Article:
Spam! I have over the last few days listened to my business partner’s exasperated sighs over the approximately 2000 spam mails he received while on holiday for just over two weeks, his frustration is understandable, the solution ongoing.
Everyone I know has been approached by X who has a fortune that she will share with you if you just help her by giving out your banking details; I am also a millionaire many times over with the amount of money that I have won, and my bank is forever losing my personal details.
Stats show that up to 14.5 billion spam emails get sent out on a daily basis, the point is no matter what you do you are going to get spam. So how can you alleviate the pain that is spam?
We all know the basics to protect our email: don’t open or reply to spam messages, delete them immediately, don’t click on links that could be viruses, don’t send your personal details to anyone, don’t trust anyone you don’t know, and so on.
There are reliable methods we can use to minimize spam.
Firstly, find an effective filter to use, you may need to buy one or you can download a free version. Overall they are effective but do tend to miss craftily worded spam or alternatively can send some important messages to the trash box so be careful in how you set them up and what keywords you select as spam, but overall they can be up to 95% accurate in filtering those unwanted messages. Here are some spam filters to compare:
Spam Blocker Services:
Free Spam Filter Software
These filters often do not work for domain email clients, so if you are trying to clean up Gmail, Yahoo or Hotmail, these may not be the best options to use. However, most online email services such as the ones mentioned above, have built in spam filters which do a good job at filtering unwanted email into your Junk Mail Folder. They also have built in features where the user can report spam that has filtered through into the Inbox, look for a “Report as Spam” button or a “Not Spam” button to correct false positives. You can also create your own spam filters to get the best results, by creating filters for incoming mail that flag or delete emails containing lewd content or common spam keywords. This strategy can backfire though if a friend sends a message with your spam filter keywords in it. To help, Google has a “test” feature that lets you test-run a filter before you apply it so you can better fine tune your results. This will further help to identify emails that might get past the spam filters.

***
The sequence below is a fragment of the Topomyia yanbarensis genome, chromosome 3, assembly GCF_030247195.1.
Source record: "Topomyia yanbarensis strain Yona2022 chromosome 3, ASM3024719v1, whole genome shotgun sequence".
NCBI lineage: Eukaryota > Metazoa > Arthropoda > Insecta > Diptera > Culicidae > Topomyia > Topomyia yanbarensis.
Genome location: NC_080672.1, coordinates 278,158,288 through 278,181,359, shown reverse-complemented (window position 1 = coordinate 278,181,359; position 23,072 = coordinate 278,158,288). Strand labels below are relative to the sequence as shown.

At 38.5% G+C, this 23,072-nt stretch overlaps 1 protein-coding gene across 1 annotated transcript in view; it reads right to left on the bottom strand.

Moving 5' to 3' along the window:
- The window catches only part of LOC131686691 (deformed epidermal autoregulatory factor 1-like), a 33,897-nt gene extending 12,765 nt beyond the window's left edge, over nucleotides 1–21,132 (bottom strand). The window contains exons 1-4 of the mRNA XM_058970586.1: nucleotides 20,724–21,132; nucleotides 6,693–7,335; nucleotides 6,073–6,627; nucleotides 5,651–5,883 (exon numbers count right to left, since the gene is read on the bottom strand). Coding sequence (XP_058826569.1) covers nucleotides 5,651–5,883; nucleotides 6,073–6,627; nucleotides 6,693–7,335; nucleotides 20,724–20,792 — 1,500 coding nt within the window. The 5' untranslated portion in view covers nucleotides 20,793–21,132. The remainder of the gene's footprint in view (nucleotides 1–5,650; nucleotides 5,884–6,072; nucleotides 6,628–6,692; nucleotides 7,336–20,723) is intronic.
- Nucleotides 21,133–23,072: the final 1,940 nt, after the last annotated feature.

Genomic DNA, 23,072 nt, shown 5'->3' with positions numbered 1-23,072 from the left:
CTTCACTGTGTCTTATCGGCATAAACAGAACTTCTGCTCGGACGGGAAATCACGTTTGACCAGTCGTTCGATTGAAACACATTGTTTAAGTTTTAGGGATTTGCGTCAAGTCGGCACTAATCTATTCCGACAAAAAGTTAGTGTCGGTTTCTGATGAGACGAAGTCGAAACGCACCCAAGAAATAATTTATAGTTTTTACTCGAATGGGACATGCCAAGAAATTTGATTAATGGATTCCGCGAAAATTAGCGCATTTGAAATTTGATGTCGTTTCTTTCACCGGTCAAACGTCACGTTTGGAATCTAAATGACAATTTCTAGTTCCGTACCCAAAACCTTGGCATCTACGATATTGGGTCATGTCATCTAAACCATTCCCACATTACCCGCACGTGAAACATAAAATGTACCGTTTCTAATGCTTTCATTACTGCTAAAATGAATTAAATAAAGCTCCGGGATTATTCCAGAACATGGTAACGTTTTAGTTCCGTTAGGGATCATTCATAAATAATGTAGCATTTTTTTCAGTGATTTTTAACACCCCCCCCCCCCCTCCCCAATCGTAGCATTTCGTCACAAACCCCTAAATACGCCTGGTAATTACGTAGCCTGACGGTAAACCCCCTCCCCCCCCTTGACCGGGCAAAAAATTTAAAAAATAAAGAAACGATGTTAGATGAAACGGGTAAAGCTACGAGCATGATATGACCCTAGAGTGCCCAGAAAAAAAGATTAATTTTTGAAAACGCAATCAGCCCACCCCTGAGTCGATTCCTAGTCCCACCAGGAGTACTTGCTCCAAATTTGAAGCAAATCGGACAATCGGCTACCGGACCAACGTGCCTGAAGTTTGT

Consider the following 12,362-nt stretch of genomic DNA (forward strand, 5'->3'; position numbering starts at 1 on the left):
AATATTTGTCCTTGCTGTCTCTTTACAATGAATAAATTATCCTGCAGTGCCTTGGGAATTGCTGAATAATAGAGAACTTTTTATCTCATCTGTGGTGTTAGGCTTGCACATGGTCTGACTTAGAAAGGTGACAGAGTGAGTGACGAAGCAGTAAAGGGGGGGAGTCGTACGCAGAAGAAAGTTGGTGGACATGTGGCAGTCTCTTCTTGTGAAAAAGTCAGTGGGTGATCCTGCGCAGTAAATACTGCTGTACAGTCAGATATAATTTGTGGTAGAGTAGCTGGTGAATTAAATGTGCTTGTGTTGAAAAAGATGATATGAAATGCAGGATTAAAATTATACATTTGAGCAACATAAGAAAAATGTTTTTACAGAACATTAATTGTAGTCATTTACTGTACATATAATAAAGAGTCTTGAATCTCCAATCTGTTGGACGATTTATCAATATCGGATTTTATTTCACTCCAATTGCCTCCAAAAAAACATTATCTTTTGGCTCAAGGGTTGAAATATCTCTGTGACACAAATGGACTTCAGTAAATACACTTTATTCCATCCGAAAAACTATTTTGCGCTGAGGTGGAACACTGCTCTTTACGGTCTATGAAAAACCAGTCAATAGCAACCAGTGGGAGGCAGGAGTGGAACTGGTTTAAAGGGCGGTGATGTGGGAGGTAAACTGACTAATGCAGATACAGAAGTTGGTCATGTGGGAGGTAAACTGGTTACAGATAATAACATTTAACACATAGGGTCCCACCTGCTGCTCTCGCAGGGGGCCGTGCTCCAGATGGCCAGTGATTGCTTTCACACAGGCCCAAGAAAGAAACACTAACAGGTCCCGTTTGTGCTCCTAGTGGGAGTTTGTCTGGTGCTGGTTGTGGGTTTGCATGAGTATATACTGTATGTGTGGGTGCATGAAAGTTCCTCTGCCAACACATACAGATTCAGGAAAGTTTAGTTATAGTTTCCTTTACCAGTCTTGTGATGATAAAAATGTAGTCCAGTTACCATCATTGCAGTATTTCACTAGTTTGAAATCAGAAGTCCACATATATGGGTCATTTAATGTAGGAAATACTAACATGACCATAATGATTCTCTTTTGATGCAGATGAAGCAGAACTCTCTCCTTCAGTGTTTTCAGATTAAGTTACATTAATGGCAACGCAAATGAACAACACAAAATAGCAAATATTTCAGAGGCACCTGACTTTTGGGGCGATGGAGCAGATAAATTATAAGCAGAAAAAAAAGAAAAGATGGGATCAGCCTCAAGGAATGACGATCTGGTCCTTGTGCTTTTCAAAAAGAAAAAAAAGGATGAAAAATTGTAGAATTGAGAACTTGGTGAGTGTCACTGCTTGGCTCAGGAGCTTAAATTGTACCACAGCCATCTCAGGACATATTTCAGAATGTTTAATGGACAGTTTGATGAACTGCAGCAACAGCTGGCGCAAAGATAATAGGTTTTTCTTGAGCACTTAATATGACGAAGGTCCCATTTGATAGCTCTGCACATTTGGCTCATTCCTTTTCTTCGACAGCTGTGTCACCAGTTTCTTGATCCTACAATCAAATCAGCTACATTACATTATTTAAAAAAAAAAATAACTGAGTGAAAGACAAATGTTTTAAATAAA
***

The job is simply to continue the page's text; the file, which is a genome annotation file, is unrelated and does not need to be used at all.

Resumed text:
You can also try setting up a nondescript email account used simply to accrue and therefore identify spam email. These are known as Spamtraps and will work if the address isn’t used or given to contacts. That way, any emails sent to the account can be reasonably called spam and filtered. This is one way — among others — that many professional services identify spam for their clients.
Use a dummy email for online deals, social networking, downloads or if stores ask for an email address at point of purchase. Having this type of email can divert a lot of unwanted spam away from your real account. Then keep a separate email address for your private emails, keeping your information confidential.
When you create your email addresses, make them difficult for bots (which spammers use to find email addresses) to find or recreate. Consider using more than one word, word segments or pieces, numbers and non-letter symbols and underscores_are_good, e.g. email@example.com. But don’t make it too easy that bots can find it or too difficult so that no one can remember it.
Further more, when joining a network, gaming services, magazines, etc. DO NOT CHECK THE EMAIL BOX for future deals, updates, or news about the company, unless you really want to receive these types of emails. They tend to clutter your Inbox making it difficult to manage. If you have subscribed and they are becoming an issue, every email with marketing or news information on it will have an Unsubsribe button.
Finally, Ensure that the automatic update service on your PC is turned on and configured to automatically download the latest software updates. It is not a spam fighter, but it does help to protect your PC from unwanted viruses and ensure you have the latest software on your machine.
Personally I use Gmail and the Spam Filters that they provide and try to report as many spammers as I can for my personal email, while for my fake email address I use www.myTrashMail.com.
Yes, initially it is a lot of work to set this all up, but long term the time saved by not having to delete and check thousands of emails is immeasurable.